6 Steps: Reset and Recalibrate

What has it been like for you these last two weeks? Are you sitting with mixed emotions? In the whole scheme of things, many of us have never lived through a pandemic before- we have to adjust and stretch in ways we never thought. 

So how do we reset and recalibrate? We have to be self-compassionate- spend time with ourselves and understand what’s happening within. 

For many of us, meditation is tough and we need something more structured, so this exercise provides a foundation to go within, understand what is happening, and to give some self-compassion and clarity as to what we need to do next. 

Here are the six steps to reset and recalibrate:

Step 1: Put your thoughts and judgments on paper.

Some therapists call this a brain dump, but it’s the idea that you put everything that is in your mind on paper. Give yourself two minutes and clear your mind and vent. 

Step 2: Observe what is happening from a birds-eye view.

Once you’ve put our judgments on paper, it’s helpful to write down the facts. It helps remove the emotion from what you’re experiencing and to see your situation from a birds-eye view.

Step 3: Fully sense your feelings. 

Your feelings are a doorway to allow you to feel what is alive in you and what’s important to you. There is no such thing as a good or bad feeling- they are just comfortable or uncomfortable.

In the practice of self-empathy, you permit yourself to feel your feelings and emotions fully. Take a look at this worksheet here and ask yourself which ones are you experiencing at this moment. 

Allow yourself to recognize where your feelings sit in your body and describe them. 

Permit yourself to normalize your feelings because EVERYONE HAS THEM!

Your feelings will be the doorway to your needs and what might be missing in your life. 

Step 4: Fully sense your needs.

We are a society that ignores needs. Our needs are qualities that we all share in common such as connection, physical well-being, honesty, peace, safety, security, play, peace, autonomy, and meaning. These are the qualities that allow us to feel alive, important, and meaningful to us.

During this time of COVID-19 and social distancing, your needs may have shifted. Take a look at this worksheet here, what are your met and unmet needs at this moment?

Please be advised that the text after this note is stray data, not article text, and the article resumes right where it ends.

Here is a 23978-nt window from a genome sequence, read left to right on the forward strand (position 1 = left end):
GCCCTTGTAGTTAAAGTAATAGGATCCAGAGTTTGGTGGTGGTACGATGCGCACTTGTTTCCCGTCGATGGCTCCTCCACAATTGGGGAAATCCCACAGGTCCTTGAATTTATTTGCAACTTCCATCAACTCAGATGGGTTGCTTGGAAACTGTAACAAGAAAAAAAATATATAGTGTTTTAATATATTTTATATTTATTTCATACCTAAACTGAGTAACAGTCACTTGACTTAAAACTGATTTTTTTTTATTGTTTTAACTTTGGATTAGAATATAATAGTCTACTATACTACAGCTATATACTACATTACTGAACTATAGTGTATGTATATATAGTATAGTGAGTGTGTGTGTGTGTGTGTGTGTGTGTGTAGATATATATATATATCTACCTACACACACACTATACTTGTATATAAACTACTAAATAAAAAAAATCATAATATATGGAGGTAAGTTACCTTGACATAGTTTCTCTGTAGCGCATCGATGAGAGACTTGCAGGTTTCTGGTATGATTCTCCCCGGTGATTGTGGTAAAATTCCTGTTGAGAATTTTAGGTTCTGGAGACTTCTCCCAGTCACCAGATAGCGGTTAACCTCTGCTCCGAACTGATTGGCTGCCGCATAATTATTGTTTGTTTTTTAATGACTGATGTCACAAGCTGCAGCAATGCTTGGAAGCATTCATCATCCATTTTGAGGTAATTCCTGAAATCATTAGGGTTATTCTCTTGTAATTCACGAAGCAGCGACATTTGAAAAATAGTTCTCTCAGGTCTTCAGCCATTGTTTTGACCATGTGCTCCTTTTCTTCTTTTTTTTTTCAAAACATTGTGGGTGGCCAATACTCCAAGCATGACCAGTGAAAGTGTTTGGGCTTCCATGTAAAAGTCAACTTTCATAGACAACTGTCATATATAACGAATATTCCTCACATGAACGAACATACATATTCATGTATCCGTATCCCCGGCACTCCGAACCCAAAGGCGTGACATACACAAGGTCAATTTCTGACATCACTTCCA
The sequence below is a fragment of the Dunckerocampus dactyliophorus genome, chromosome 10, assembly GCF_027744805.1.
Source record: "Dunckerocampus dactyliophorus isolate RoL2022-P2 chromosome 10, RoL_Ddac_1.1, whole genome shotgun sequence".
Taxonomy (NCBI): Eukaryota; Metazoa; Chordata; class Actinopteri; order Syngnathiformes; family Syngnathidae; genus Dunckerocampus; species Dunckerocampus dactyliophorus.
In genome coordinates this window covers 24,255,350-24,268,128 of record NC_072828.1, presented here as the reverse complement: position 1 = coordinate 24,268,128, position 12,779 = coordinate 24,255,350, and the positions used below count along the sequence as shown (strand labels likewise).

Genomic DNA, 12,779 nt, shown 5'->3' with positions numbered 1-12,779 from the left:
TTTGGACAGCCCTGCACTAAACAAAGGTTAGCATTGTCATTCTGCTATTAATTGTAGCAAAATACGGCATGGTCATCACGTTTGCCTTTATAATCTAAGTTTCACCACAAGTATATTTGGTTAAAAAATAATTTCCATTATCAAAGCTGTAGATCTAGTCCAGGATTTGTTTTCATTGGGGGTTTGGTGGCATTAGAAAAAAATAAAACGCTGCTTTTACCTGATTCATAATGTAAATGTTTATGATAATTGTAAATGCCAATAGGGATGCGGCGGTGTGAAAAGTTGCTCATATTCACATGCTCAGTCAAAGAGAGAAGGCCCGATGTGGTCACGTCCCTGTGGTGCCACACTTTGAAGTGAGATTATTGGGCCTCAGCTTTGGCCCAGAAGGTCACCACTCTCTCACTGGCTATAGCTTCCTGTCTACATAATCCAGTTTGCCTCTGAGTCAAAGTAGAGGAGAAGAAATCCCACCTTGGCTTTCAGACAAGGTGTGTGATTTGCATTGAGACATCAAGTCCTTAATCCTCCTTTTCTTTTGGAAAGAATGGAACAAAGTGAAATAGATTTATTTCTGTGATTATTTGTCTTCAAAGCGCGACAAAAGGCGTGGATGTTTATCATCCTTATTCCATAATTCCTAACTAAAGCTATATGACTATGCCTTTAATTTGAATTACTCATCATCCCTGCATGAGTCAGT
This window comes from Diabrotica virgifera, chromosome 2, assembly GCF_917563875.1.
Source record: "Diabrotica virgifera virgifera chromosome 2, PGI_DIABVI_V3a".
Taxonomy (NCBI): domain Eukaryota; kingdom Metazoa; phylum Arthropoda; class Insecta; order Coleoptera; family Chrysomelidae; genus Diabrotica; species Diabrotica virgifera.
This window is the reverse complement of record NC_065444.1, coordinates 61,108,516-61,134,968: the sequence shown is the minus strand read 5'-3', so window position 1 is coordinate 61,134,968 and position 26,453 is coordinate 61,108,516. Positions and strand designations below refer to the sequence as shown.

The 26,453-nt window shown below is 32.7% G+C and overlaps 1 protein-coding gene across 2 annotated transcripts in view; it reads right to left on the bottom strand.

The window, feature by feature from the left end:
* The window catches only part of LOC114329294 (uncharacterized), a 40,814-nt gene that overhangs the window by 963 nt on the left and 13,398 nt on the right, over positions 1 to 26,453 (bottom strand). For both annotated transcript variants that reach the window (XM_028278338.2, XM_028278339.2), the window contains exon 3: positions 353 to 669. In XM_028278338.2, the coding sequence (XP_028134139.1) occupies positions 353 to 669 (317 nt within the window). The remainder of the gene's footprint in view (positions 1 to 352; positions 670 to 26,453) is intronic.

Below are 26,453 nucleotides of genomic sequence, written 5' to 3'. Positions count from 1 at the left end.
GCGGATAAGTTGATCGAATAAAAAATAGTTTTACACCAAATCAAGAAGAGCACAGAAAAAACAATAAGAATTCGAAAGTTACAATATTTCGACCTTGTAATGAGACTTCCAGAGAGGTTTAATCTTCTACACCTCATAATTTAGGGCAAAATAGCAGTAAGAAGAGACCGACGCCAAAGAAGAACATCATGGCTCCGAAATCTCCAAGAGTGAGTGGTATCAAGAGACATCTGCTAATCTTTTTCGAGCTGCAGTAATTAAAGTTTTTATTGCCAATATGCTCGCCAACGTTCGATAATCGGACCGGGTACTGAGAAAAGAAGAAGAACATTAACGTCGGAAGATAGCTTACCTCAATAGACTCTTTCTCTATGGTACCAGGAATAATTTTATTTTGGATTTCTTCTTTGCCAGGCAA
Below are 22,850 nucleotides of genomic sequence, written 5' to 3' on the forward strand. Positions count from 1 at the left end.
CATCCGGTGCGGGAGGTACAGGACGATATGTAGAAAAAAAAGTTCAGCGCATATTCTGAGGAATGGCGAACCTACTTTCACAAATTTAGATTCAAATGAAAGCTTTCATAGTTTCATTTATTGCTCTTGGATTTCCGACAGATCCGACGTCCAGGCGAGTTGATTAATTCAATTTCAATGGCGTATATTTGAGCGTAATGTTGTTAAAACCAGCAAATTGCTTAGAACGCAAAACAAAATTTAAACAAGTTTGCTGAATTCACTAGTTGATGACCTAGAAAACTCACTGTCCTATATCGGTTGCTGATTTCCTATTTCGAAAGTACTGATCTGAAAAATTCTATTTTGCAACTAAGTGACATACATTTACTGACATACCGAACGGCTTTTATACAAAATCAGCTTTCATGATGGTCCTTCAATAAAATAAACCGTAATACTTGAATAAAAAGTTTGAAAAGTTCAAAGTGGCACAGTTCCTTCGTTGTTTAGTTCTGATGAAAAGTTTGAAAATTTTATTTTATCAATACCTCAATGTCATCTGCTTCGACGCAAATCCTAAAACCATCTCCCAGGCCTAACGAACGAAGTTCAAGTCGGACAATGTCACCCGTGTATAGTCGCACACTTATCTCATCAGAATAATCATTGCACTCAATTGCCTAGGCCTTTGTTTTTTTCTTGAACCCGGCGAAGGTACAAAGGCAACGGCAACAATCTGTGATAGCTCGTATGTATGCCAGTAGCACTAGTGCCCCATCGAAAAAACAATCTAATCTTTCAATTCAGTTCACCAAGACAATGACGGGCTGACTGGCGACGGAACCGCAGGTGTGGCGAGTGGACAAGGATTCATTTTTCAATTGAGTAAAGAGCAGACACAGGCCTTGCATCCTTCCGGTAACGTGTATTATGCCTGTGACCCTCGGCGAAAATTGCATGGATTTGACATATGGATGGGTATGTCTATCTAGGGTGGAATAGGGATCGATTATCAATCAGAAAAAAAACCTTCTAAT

A big part of self-empathy is to recognize and honor your needs because you realize what is important to you and where you might need to make some shifts or changes.

Step 5: Giving yourself positive affirmations.

A big part of self-empathy is giving yourself the messages you need to hear that are supportive and loving. These messages are free of judgments, “shoulds”, and demands.

They might sound like, “You’ve got this.”, “I trust myself.”, “I’m on my journey.”

Just try saying a few to yourself and notice what happens. 

We can only make changes and shifts when we have supportive and loving messages are behind it. 

Step 6. Come up with a strategy.

And now that you’ve down the work to reset and recalibrate, you are ready to come up with a strategy. 

The strategy will come quickly at this point because you are in touch with your needs at the deepest level and given yourself the support to take action. 

Whether your strategy is a request of yourself, someone else, or something you need to do, it’s going to come from a place of alignment because you’re in touch with yourself. 

And if you would like to practice self-empathy with me, I’ll be hosting a free virtual workshop on Friday, April 3rd, from 6:00-7:15 AM MST, 8:00-9:15 EST. Please click here to access the Zoom link or call +16468769923,,4950069639#.

Parents, help foster children’s career skills

Parents, help foster children’s career skills


10 p.m. MDT October 23, 2014

If you’re a parent, you’ve likely wondered what you can do to foster career success for your children, even from an early age.

You don’t want to meddle too much, but you don’t want to leave them unprepared either — at least that’s how I’ve thought about it. Danielle Menditch, a career counselor with Career Pioneer Network, specializes in guiding families and children toward career readiness. She suggests these strategies:

• Set up chores and allowance for elementary-age children, and pay them what a neighbor would pay for the same work.

Also consider having your kids buy their own discretionary items they want — such as the latest Xbox — so they learn how their work translates into actual purchases.

• When they’re in high school, focus on helping children build work skills.

In addition to part-time and volunteer jobs, find ways to include your son or daughter in your career, such as talking about your work as a part of family discussions.

One lawyer dad who can’t breach his clients’ confidentiality will say things like, “I work with couples who no longer feel as if they can live together, and they have problems like figuring out who will take care of the family pets. What would you tell them to do?”

• If it’s appropriate for your family, talk about what you earn to demystify finances and draw comparisons.

One parent helped her daughter calculate how many hours she’d have to work to pay for volleyball lessons if she was employed as a social worker, as compared to working as doctor. Expose your children to how certain jobs would pay for real-world living expenses.

Said Menditch, “When I was in high school, $30,000 in salary sounded like so much money until my parents showed me on Craigslist what it would cost to rent an apartment and how much our grocery bill was each week.”

Menditch is giving a free talk on this topic from noon to 1 p.m. Nov. 6. For more information, contact her at danielle@careerpioneernetwork.com.

Katy Piotrowski, M.Ed., is the author of “The Career Coward’s Guides” and provides career and job search support with Career Solutions Group in Fort Collins. Reach her at (970) 224-4042 or katy@careersolutionsgroup.net.